Coalition party wants to regulate facial recognition, smart algorithms

Tweede Kamer
The Chairman's seat at the Tweede Kamerphoto: JanKranendonk / DepositPhotos

The D66 wants to regulate the use of "far-reaching" algorithms and facial recognition technology within the government. And until those regulations are in place, the party wants to ban the use of these technologies. "There must be a social debate about these types of systems," D66 MP Kees Verhoeven said to NOS. "That debate has not happened yet."

The regulations must also include SyRI, a system used by governments in collaboration with the Ministry of Social Affairs to investigate social security fraud. Three weeks ago a lawsuit was filed about SyRI, which stands for 'system risk indication'. The government believes SyRI can help detect fraud. But the initiators of the lawsuit believe the program makes citizens suspects of fraud in advance, without there being indications for this.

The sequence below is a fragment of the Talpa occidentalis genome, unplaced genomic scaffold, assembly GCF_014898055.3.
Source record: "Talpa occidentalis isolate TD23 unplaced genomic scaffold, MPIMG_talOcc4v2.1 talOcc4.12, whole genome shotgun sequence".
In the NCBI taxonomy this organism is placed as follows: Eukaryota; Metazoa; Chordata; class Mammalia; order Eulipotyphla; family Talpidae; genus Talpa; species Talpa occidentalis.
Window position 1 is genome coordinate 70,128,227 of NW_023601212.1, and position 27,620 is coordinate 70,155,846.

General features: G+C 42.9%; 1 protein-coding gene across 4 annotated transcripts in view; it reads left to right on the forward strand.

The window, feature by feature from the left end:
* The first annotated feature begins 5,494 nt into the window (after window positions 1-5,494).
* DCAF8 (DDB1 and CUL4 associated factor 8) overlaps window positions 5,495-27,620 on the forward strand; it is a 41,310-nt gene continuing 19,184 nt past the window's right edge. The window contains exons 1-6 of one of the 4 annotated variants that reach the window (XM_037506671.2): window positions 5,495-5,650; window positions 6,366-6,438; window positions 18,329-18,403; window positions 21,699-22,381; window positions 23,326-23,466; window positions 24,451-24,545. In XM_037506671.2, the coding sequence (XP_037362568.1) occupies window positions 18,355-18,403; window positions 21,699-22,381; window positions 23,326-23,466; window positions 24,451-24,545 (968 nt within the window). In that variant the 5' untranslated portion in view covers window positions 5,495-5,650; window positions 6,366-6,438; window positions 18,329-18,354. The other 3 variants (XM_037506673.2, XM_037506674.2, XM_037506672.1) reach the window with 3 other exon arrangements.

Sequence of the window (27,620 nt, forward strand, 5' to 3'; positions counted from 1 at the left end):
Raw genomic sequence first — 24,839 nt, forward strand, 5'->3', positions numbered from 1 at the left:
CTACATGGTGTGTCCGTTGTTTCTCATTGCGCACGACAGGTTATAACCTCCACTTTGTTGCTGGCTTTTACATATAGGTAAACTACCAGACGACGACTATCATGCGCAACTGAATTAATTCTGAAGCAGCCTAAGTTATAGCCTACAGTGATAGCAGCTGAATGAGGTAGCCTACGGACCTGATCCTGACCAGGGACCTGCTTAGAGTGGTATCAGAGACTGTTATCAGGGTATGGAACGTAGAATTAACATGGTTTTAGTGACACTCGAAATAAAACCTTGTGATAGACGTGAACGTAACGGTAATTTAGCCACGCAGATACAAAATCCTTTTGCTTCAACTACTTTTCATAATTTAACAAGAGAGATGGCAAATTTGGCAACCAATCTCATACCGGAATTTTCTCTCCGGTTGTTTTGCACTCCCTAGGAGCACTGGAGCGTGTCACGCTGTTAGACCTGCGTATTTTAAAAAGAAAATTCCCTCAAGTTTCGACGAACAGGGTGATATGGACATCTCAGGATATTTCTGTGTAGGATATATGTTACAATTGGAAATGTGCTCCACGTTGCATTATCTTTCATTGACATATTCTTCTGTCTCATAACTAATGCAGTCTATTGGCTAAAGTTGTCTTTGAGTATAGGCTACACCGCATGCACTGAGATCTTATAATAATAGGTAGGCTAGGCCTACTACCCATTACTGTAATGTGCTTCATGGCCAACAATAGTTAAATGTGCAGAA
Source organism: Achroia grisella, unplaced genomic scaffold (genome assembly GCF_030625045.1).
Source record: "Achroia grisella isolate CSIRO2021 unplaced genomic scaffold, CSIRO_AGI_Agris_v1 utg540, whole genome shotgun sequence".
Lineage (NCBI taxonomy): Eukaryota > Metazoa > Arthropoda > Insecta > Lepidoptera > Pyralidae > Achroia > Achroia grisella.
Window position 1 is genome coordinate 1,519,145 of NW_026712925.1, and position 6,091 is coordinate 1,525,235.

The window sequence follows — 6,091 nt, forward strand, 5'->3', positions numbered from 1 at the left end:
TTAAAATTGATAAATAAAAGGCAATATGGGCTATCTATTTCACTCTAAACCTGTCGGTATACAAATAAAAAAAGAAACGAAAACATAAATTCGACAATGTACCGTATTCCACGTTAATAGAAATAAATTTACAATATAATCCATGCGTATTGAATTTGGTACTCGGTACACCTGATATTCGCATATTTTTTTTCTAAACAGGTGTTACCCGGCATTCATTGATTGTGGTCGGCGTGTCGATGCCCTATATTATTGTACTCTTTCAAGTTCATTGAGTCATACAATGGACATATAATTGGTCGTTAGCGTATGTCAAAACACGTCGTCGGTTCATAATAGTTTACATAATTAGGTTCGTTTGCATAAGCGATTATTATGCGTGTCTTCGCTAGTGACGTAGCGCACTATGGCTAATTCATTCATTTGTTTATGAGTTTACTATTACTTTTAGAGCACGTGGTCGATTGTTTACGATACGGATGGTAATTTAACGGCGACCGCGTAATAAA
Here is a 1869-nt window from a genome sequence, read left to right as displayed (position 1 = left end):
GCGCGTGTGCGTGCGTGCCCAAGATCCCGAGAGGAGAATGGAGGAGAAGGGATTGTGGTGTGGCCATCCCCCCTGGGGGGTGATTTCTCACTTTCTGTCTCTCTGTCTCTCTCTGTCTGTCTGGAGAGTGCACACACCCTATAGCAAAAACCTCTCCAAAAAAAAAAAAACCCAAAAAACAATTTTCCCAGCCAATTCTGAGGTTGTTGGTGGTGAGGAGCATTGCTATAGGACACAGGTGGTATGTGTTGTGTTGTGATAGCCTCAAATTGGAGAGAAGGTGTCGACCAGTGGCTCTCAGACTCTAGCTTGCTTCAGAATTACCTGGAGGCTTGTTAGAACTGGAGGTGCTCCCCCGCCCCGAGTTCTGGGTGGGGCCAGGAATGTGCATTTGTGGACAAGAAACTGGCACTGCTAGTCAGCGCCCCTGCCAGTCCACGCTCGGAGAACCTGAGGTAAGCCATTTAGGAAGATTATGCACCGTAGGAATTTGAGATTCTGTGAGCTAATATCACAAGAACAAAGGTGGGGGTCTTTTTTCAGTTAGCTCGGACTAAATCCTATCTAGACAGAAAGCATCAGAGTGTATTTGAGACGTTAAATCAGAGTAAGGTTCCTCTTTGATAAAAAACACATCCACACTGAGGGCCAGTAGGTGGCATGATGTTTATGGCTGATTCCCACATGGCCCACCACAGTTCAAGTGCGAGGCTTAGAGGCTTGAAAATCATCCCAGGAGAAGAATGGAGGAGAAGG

The ruling on this lawsuit is only expected in January. But Verheoven believes politicians must start tackling this issue immediately. "The concerns are broader than just SyRI", he said. "In the summer it was revealed that many governments were using smart algorithms on their own." He referred to a NOS study which showed that governments use predictive algorithms to detect fraud and crime, but also to estimate the probability of a student dropping out of school or to predict what kind of healthcare someone will need, for example.

The D66 parliamentarian is also worried bout the unbridled growth of facial recognition technology. According to him, there are currently no indications that the police are linking facial recognition to security cameras, so that suspects can be recognized walking on the street. "But that is why we need to think about the limits we want to set." China proves where this technology can lead, he said. There the government is experimenting with using facial recognition to punish citizens for crimes like jaywalking, for example.